More On Legal & Compliancefrom The Advisor's Professional Library
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- Pay-to-Play Rule Violating the pay-to-play rule can result in serious consequences, and RIAs should adopt robust policies and procedures to prevent and detect contributions made to influence the selection of the firm by a government entity.
Former and current employees of bankrupt MF Global have brought suit against the executives of the firm, alleging that misrepresentations were made that destroyed company stock values. The employees are seeking class action status.
Reuters reported that two employees filed suit Monday in federal court in Manhattan against former CEO Jon Corzine; Randy MacDonald, former head of retail; Bradley Abelow, former COO; and former CFO Henri Steenkamp, in addition to eight other executives. The suit charges that Corzine and the named executives "did not disclose the crippling effect" of $6.3 billion in bets on European debt.
Steenkamp, according to the suit, said in a May conference call that the positions carried only "minimal" risk. It also alleged that Corzine said during conference calls that MF Global had put in place "robust" risk-management strategies, and that he had put measures in place to ensure the company would not be undercapitalized.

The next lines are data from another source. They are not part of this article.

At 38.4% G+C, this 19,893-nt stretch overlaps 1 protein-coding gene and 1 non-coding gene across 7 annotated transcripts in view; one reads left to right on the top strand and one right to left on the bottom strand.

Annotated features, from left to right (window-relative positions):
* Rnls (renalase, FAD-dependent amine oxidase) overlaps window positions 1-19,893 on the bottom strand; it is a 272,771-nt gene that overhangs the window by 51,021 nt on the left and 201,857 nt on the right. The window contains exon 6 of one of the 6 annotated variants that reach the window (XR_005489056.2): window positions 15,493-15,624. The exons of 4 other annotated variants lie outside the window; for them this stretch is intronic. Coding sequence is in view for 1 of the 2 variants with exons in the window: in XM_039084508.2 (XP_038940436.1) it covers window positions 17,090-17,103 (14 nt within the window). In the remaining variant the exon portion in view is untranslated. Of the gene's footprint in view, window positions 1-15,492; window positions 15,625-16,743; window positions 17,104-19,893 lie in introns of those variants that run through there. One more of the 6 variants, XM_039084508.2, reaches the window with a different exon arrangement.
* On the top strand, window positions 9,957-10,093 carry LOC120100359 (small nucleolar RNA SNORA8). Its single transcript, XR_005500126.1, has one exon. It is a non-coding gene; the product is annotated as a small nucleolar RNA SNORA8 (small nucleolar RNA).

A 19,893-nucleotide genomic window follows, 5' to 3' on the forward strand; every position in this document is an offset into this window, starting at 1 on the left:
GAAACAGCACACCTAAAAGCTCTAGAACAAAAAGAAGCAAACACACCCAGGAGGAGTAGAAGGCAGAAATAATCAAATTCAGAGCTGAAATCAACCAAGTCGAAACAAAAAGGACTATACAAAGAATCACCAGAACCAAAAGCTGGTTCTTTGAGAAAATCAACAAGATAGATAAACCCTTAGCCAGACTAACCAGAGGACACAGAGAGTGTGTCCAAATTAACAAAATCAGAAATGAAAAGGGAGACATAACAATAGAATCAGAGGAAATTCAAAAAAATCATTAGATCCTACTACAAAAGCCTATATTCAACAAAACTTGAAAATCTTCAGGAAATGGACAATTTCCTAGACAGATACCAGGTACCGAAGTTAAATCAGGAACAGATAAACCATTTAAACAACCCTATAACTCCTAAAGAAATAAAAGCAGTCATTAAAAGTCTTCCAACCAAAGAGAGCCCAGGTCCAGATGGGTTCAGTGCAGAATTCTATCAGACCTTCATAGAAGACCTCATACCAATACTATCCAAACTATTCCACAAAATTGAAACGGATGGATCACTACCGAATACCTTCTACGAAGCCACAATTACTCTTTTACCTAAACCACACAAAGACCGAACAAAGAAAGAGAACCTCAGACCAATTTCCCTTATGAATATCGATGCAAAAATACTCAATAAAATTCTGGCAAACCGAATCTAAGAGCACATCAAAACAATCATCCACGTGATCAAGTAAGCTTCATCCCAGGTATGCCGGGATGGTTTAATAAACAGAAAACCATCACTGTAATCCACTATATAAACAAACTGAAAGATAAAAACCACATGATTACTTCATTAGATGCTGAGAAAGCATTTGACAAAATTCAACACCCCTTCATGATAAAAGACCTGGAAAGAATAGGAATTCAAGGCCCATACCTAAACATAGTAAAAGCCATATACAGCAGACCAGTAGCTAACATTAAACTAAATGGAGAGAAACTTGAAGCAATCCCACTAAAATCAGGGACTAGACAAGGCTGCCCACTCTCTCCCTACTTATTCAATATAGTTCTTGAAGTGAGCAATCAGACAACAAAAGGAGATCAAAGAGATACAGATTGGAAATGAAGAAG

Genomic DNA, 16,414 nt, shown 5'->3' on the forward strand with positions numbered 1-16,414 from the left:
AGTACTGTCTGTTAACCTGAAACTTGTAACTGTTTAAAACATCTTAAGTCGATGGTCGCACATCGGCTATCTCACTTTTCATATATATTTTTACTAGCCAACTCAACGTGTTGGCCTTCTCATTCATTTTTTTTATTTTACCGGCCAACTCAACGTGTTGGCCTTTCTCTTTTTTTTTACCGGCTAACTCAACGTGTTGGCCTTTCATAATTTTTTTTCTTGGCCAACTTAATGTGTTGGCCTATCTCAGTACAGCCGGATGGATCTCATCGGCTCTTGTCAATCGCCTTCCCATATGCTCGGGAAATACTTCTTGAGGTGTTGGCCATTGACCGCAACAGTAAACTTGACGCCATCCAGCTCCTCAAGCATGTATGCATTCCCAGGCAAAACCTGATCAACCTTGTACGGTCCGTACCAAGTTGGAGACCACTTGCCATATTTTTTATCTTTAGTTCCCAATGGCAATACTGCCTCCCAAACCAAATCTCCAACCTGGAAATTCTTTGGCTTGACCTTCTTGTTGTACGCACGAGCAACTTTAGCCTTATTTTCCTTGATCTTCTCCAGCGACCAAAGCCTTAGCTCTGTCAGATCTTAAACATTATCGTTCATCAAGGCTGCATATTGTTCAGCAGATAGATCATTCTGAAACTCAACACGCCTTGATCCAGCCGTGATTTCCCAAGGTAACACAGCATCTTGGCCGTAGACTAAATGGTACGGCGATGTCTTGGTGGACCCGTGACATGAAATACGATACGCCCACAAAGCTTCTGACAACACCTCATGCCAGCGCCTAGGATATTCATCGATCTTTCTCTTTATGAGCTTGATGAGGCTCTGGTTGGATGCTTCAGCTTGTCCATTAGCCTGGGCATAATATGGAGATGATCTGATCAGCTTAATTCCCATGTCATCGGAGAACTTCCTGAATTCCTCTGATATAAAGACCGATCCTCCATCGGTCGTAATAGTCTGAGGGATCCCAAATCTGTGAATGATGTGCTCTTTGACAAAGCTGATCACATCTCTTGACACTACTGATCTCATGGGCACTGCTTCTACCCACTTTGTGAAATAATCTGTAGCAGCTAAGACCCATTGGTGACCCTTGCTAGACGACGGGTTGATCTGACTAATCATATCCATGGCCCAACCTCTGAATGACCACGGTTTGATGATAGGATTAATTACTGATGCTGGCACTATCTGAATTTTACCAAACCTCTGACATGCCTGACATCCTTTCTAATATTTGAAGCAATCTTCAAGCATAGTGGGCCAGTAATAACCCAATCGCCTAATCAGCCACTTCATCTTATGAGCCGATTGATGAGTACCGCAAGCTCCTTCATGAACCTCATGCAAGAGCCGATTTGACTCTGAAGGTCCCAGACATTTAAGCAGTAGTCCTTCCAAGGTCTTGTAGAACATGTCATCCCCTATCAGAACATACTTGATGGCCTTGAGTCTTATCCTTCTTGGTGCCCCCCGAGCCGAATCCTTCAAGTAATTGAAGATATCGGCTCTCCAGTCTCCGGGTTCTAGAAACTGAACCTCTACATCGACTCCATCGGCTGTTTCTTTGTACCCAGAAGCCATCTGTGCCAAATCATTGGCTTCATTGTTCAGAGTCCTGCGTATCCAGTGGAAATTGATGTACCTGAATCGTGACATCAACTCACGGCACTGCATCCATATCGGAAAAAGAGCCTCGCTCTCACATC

The employees also seek class-action status for the suit on behalf of any current or former MF Global worker who bought company shares through stock purchase plans since mid-2010.
Far from being adequately capitalized, MF Global was severely undercapitalized and overleveraged; the employees say that the firm had been warned about its capital levels by FINRA. The complaint seeks damages and attorneys' fees, and asserts two federal securities counts and a state law show the defendants breached a fiduciary duty.
The employees say in the suit that while at the earliest purchase date for inclusion in the proposed class action, May 20 of 2010, MF Global's stock price was about $8 it had fallen to $0.23 by Nov. 3, one week after the company was downgraded to junk status by Moody's and Fitch Ratings. Employees purchased shares of company stock through ESOPs at approximately 15% under market value, according to the filing.
For more on MF Global read Senators Bash CFTC's Gensler Over MF Global Collapse on AdvisorOne.